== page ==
This presents challenges–no early spring pruning or weeding–and opportunities–the beneficial insects and native bees always get their chance to over-winter and emerge from my gardens without being disturbed.

But one thing I don’t do–and never do–is give my plants any “extras” after they get established. Yes, when a plant is first planted, it needs water to help it get settled in. That’s all it needs–water (and that is a post for another day–how to water–and why you don’t want to over-amend your soil.)

But once that plant is established, you’re all set. Some of my plants have been in my gardens for 10, 15 or 25 years or more. Some are original to when the house was built, so that’s almost 60 years. Do you think I run out and water those? Or feed them? Why on earth would I?

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It’s the same thing with roses. Look at this plant. Can you tell where it’s growing? I’ll bet you can. It’s literally a foot away from the road. We’ve had a lot of heavy snow and ice this winter. You can see what the plows have done to it. What am I going to do about it? Nothing, except prune off anything that’s broken in the spring.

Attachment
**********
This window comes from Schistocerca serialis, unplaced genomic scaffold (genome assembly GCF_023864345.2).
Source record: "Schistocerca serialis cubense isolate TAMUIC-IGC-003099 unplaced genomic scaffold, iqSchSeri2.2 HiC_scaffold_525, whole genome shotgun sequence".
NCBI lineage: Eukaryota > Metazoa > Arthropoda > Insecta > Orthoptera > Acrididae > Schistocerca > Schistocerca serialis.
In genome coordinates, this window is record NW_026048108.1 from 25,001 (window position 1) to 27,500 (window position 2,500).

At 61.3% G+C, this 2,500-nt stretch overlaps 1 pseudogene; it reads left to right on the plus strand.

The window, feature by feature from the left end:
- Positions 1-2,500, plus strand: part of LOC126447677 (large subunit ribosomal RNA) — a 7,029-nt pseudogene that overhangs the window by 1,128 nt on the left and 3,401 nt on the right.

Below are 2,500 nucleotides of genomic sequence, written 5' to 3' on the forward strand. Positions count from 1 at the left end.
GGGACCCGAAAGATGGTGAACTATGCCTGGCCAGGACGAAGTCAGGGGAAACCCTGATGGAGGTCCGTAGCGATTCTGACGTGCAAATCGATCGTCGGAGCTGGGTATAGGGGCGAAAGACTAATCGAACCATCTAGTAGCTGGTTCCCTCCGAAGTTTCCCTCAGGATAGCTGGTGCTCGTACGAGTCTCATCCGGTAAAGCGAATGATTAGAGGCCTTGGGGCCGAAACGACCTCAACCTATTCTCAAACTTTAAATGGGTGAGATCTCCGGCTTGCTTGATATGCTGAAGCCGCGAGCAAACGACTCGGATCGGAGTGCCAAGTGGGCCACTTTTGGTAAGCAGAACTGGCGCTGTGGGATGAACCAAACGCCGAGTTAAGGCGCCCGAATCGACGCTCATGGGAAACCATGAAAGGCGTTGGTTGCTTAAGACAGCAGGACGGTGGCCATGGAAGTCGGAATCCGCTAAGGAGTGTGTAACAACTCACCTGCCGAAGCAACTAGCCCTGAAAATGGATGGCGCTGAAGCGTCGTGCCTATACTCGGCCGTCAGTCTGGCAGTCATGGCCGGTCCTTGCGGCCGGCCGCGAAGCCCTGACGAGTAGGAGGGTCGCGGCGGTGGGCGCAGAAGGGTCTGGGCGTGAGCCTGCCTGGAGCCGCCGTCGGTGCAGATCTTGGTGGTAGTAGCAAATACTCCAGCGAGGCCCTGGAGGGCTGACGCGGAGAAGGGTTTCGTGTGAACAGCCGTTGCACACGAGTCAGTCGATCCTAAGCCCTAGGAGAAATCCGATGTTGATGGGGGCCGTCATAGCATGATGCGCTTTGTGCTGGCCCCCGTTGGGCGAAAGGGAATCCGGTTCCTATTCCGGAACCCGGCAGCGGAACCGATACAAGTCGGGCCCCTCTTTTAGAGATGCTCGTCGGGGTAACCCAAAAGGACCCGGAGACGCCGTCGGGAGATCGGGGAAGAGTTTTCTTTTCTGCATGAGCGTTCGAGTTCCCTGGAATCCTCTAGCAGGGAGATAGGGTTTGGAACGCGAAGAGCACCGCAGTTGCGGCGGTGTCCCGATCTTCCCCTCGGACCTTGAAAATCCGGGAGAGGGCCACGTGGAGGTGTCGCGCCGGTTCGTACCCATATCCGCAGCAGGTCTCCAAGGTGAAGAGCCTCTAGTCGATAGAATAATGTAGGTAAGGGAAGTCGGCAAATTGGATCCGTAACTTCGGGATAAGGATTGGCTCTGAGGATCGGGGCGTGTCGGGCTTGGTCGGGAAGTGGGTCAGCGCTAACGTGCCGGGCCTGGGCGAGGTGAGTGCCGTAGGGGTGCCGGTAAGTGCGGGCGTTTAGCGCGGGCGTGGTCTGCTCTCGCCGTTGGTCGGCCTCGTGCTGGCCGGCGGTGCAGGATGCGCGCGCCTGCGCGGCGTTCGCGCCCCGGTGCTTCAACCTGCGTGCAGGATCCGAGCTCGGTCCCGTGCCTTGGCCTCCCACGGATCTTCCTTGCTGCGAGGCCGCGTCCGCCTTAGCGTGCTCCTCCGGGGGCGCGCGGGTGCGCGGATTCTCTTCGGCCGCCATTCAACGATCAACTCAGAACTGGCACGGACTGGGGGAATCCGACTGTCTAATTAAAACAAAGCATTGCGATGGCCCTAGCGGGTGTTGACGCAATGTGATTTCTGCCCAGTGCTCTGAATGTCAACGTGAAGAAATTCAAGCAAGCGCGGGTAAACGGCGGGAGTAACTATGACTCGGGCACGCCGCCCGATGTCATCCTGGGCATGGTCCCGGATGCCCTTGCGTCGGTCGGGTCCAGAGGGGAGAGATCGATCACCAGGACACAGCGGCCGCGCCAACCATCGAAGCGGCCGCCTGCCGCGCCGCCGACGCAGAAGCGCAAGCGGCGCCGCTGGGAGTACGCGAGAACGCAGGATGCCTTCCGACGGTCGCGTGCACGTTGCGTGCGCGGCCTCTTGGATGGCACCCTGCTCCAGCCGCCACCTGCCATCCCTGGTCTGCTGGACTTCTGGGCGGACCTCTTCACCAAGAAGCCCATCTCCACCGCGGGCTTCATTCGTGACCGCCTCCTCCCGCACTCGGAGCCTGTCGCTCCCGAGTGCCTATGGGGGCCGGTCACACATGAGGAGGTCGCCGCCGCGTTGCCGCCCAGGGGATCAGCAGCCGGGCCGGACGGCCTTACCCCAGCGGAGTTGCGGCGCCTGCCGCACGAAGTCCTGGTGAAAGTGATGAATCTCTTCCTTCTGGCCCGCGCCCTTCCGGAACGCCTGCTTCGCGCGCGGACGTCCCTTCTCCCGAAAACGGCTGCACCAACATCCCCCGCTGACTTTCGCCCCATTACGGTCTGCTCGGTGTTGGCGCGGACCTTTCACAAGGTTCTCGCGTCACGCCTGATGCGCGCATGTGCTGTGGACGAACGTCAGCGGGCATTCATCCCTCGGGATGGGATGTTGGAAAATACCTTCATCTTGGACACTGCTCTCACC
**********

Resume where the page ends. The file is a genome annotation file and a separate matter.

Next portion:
Can you see why I am calling this post “don’t kill a plant with kindness?” This rose garden has been here for 22 years. It once got plowed into oblivion when my snow plow guy didn’t realize there was anything around the mailbox. These are own-root roses so it’s all good (but you can imagine my anguish when I came home from work and saw my rose canes dragged down the street by the plow-that’s a little too much tough love, even for me!)

Over-feeding and over-watering encourages insects and disease. As we inch ever closer to spring in the northern hemisphere, why not try a little “tough love” (otherwise known as “sustainable gardening”) this year? See if your plants can do with a little less fertilizer and supplemental watering. You might be pleasantly surprised!

Wordless Wednesday